The cadets did sacrifice, however, in other ways. The most vivid sacrifice Senior/Major Kelley reported was that their Training Principle, Brigadier George Davis, was gone from campus for most of his time at the Training College to raise funds for The Salvation Army " War Chest." (This fund was used to further the work in France as well as in the United Sates.) To the average person, this perhaps seems like not sacrifice at all, but to cadets, firm and strong leadership is highly valued, and is missed when absent.
Sometime during the years 1918-1920, it was decided to go to a single campus facility, where both the men and women would be trained together. In reading through the Chicago Property Board Minutes, the only recorded property considered in detail for this merger was the Joseph Tilt family mansion located at 700 West Brompton Place. (See Appendix Two.) The proposed property consisted of : four acres of land valued at $100,00.00, the main house (108.6 feet long and 56 feet wide) valued at $ 180,000.00, out buildings (consisting of a combined greenhouse and conservatory, and a combined garage and heating plant) valued together at $90,000.00. Surrounding the whole property stood a brick wall valued at $390,000.00. However, the proposed purchase price for the property was listed at only $250,000.00. An article about the Training College in the magazine Today, lists the purchase price of this property at $300,000.00. The article then goes on to record that the Tilt family refunded $50,000.00 of the purchase price as a charitable gift to The Salvation Army. Whatever the agreement, this property was purchased by The Salvation Army, and it became the location for the training of cadets.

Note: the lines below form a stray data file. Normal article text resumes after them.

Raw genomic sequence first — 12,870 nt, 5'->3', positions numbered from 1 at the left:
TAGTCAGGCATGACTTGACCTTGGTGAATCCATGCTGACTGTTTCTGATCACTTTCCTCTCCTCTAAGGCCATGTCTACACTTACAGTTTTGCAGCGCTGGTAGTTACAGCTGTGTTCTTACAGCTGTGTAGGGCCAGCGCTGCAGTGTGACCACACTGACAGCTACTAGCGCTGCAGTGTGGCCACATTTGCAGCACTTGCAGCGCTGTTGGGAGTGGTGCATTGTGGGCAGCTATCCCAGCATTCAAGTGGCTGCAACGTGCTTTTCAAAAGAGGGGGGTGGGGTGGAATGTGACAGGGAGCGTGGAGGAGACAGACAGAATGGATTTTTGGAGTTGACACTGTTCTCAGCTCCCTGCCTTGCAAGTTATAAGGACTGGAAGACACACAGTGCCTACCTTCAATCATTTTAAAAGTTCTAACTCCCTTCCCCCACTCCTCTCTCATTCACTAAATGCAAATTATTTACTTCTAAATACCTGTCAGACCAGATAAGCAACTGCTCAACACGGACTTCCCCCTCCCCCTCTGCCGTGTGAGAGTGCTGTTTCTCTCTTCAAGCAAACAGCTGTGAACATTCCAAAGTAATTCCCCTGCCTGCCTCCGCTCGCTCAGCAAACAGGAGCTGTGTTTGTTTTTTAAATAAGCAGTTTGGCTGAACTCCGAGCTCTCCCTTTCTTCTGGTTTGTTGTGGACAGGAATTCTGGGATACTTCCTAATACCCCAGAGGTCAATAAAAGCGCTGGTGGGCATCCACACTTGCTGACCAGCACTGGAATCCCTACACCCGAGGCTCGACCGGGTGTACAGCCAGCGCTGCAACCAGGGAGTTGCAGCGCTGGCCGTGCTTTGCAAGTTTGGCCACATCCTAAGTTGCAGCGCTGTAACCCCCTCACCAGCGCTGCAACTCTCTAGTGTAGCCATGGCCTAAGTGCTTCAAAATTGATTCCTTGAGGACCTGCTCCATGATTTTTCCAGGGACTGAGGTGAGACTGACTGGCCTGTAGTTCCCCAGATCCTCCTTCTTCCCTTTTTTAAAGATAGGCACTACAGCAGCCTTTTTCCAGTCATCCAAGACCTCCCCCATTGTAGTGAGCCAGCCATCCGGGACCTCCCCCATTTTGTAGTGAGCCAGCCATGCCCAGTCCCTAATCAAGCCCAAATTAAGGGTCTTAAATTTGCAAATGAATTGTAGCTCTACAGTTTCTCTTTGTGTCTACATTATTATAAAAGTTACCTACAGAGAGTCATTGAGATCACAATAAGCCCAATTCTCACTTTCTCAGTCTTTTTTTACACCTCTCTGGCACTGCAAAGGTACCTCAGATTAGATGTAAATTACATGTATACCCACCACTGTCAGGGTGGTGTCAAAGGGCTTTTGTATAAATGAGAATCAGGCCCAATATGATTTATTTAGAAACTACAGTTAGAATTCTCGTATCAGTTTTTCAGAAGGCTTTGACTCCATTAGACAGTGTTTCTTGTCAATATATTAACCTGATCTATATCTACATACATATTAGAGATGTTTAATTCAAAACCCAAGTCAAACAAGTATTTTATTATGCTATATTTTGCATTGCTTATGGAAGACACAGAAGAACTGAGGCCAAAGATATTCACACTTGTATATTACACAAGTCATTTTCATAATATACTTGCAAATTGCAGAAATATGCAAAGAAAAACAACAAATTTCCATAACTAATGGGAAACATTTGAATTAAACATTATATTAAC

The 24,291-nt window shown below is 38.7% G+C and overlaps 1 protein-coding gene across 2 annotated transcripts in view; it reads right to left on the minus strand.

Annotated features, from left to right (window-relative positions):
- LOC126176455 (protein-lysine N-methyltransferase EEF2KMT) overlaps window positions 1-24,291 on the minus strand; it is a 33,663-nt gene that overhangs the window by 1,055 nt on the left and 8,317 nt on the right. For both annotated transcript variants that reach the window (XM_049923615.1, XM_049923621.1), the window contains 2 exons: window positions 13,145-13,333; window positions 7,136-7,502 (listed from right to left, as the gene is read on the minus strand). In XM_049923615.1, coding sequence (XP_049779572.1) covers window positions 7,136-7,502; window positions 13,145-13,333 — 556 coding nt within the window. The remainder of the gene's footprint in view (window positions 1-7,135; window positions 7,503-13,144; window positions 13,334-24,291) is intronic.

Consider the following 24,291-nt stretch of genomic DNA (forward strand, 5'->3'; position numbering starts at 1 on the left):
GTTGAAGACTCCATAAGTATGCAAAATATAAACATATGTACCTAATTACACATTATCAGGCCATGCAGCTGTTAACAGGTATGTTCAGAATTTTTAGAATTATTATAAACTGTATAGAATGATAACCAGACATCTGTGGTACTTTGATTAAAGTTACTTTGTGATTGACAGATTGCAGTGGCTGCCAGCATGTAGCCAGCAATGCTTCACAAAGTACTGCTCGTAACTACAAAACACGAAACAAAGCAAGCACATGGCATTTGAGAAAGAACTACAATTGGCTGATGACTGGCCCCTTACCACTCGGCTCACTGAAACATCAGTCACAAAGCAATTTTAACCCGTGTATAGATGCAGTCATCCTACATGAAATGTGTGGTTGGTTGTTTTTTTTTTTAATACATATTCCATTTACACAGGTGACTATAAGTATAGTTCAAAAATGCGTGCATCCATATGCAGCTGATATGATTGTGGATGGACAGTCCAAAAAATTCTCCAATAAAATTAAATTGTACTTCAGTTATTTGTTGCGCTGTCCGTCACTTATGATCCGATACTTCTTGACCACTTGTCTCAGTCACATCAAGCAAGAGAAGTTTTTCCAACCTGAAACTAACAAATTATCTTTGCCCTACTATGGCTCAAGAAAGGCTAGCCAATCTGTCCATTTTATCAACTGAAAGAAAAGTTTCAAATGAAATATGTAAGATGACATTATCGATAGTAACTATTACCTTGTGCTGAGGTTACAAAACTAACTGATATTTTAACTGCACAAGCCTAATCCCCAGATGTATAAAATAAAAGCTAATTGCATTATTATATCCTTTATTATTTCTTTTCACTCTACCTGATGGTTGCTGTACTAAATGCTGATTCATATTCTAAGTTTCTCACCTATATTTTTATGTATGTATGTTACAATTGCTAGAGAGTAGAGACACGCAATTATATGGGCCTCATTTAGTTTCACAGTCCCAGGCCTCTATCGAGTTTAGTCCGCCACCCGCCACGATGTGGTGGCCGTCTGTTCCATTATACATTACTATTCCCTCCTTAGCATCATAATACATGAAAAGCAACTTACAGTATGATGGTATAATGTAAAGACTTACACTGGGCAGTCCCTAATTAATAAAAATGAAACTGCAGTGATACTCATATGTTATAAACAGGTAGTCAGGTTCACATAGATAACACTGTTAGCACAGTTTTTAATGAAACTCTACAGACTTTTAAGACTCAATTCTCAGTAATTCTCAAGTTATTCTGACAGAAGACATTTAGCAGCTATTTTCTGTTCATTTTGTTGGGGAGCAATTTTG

Before the first session of cadets arrived at the new location, there was a short period of redecoration and transformation of the property from a residence to a school. According to findings in the Property Board Minutes, small alterations in the buildings continued for several months after the first session had begun. No major alterations, however, were made to the property at this time.
In speaking with several officers, the move to the new location was conducted without a whole lot of pomp or ceremony. Lt. Colonel Alfred Chander is listed as the Principal of the School during the move, and his appointment continued there until August of 1924. ( The Commissioner of the Territory during this time was Commissioner William Peart.) The first session of cadets attending the 700 Brompton location was the "Great Call" session of 114 cadets. One will be quick to realize that the new location did prove to be useful in increasing the available number of new officers for the field each year.
Even though this new sited had its advantages, it was only a year later that the transient nature of the School again became apparent. The Property Board Minutes for April 5, 1923, records a proposal to buy property located at 2716-2738 West Washington Boulevard. The property was being used at that time as an Episcopal Theological Seminary. The property consisted of: three buildings housing dorms, class and study rooms, libraries, dining rooms, kitchens, etc. Also, there were six modern residences having between five and seven rooms each. The purchase price for the property was listed at 125,00.00.